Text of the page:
Missing the Pandemic

I understand that this may be in slightly bad taste and the last thing I would like to do is minimise the devastating effects of a global pandemic but I confess that there are some things I will miss about the lock-down. This is in no way connected to the phone call we received from Aged Parent yesterday informing us that we can now visit her for a socially distanced half hour and, if I thought I heard HOH sighing “Well, it couldn’t last forever” I was probably mistaken.

Peace and Quiet. When the initial call to lockdown came and we all ran scuttling back into our homes, I don’t think any of us were prepared for just what a post-pandemic apocalyptic landscape would look like. But, in the absence of an explosive nuclear wipeout, it looked quite nice. HOH took the instruction to exercise regularly very seriously and I would often find myself being dragged/walking the streets of our neighbourhood at all hours and they were deserted. We are blessed. The photo you see above is about 200 metres from us and to walk this walk everyday or evening was just so perspective-altering and peaceful. Now, it is packed to the drawstrings every hour with people dragging paddleboards out of the back of four-by-fours, long queues for a socially distanced sausage on a roll and children called Quail crying because they keep falling off their new bike.

Gratitude. This was the time when we stopped for a moment and realised what we had. We looked at the workforce and suddenly the heroes were shop workers, delivery drivers, public transport providers, care-home workers and NHS frontliners. Without these people, we would have ground to a halt and, the dramatic but accurate fact is that some of them paid for their service with their lives. We all made rainbow and gratitude signs for our windows and there was a lovely spirit about it all. However, There was also a lot of uncomfortable shuffling about the fact that our new heroes’ pay rates seemed to be set by starting at the bottom of any scale you could mention and seeing if we could go any lower. There have been promises from “Top People” to put that right as soon as is humanly possible. The view from an NHS hero who lives in this house is that no-one at the pointy end is really expecting that to happen. I hope he’s wrong. I suspect he is not.

Re-Assessing. Lots of people have been pushed off the merry-go-round and found that they quite like it. This is a complex issue. Many people have been told to leave work and suspect that they will never get to go back. They are not as thrilled as people called Tarquin are because they have found that they are a dab-hand with the old sourdough. It’s not that they are not pleased for you Tarqs – it’s just that they can’t get past the worries about paying rent, buying food – that kind of thing. But, without ignoring that humongous elephant in the room, there does seem to be a lot of people who don’t want to go back to where they were. People have enjoyed time with families, volunteering is at a massive high and numbers signing in to watch online church services are off the scale. People are on the search for something deeper. It has to be a good thing.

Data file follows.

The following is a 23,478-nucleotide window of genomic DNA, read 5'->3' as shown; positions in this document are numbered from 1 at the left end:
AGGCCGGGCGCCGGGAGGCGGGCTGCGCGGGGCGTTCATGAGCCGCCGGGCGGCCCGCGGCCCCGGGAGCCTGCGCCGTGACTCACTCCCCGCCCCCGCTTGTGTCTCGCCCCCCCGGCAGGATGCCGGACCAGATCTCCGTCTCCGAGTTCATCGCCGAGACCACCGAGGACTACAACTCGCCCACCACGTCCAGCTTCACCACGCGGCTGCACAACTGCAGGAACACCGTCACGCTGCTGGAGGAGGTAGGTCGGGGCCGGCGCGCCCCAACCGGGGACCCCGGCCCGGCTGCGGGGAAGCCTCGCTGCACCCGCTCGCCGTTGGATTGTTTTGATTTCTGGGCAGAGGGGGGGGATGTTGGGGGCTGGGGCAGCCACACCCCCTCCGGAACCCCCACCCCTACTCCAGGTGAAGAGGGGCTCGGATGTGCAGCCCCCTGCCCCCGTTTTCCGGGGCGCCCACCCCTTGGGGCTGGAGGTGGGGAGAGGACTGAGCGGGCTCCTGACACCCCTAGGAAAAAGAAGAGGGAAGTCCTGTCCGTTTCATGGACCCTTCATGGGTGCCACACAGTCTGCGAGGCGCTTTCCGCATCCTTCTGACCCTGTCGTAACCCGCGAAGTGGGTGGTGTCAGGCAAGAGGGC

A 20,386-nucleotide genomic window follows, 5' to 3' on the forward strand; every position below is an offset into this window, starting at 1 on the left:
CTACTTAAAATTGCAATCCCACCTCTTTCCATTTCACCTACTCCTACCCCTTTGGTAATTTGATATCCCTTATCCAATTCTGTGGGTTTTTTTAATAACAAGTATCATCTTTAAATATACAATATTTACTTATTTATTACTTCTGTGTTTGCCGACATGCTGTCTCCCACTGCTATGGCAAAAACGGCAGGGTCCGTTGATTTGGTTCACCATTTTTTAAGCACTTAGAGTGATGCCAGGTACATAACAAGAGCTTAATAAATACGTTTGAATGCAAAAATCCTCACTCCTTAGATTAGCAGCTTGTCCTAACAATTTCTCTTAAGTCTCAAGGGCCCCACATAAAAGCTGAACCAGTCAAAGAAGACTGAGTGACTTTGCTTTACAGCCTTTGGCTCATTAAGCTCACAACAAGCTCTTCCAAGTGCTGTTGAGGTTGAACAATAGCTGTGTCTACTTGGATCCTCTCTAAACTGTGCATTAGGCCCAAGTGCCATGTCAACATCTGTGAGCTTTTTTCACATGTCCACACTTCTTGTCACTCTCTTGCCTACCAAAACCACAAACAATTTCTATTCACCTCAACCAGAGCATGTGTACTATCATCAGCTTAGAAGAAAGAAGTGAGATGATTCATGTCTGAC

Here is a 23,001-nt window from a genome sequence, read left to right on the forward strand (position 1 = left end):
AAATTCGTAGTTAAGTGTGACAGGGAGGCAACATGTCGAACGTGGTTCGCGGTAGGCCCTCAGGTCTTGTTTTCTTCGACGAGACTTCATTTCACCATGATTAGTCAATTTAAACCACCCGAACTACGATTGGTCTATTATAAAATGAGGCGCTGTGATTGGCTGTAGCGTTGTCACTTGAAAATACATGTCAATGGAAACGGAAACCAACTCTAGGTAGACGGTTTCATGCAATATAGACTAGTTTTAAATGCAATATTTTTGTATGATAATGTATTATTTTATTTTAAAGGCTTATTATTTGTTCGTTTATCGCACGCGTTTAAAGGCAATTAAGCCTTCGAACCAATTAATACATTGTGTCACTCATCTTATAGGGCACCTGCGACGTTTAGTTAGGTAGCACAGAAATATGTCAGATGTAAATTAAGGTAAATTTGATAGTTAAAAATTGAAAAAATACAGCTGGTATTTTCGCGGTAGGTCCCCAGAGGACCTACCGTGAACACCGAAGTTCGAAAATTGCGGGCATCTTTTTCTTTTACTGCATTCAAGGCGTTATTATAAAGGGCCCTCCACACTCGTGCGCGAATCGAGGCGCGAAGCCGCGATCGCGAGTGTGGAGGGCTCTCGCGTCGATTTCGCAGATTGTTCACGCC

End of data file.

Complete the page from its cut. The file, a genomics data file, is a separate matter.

A Why Not Attitude. Even though, as an old person, I may have had palpitations watching people demonstrate on Black Lives Matter marches (I watch these demonstrators walking toe to toe and I keep thinking “Don’t visit your Nan for a couple of weeks love”) I think that the young people especially think that this is a moment and I think Covid 19 may be at least partially responsible for that. In the past, they have been told that this is the way it is and nothing really changes. Well, things obviously do change and seismic alterations to the status quo can happen so why not this and why not now?

These are difficult times. Despite what the behaviour of people who feel that it is ok to arrange a picnic for sixteen with enough beer to rescue several failing local breweries might suggest, there has been no miracle cure. But, many people have lost faith in the government either because of startling hypocrisy which suggests that “Sorry” seems to indeed be the hardest word or just incompetence with a purity that is almost admirable. People are more or less doing their own thing when it comes to lockdown – but, for most of us that means using our own common sense and that seems to be ok.

Am I wrong to think that values may be shifting – just a tad? Has this made us do that thing we used to do as kids when the Go-Kart was going too fast and we used to put our foot out and drag it along the ground to slow it down? Six months ago, it would be hard to imagine us where we are now. There is, I think, a good proportion of people who would like to move forward from this rather than back.



  1. June 14, 2020 / 10:35 pm

    Is Quail’s little sister called Manna? Does anybody NEED to go to Primark tomorrow? (I suppose if you bought Primark trousers in February and have been wearing them non stop since, they may have fallen apart by now…) Can we please ban the phrase “the new normal”? How long will my temporary filling last ? (Fixed in February, the tooth should have been crowned mud April) Why is my brain full of questions?

    • lesleyps91
      June 15, 2020 / 8:22 pm

      It seemed that hundreds of people needed to go to Primark. And GAP judging by what my daughter said – first day back at work

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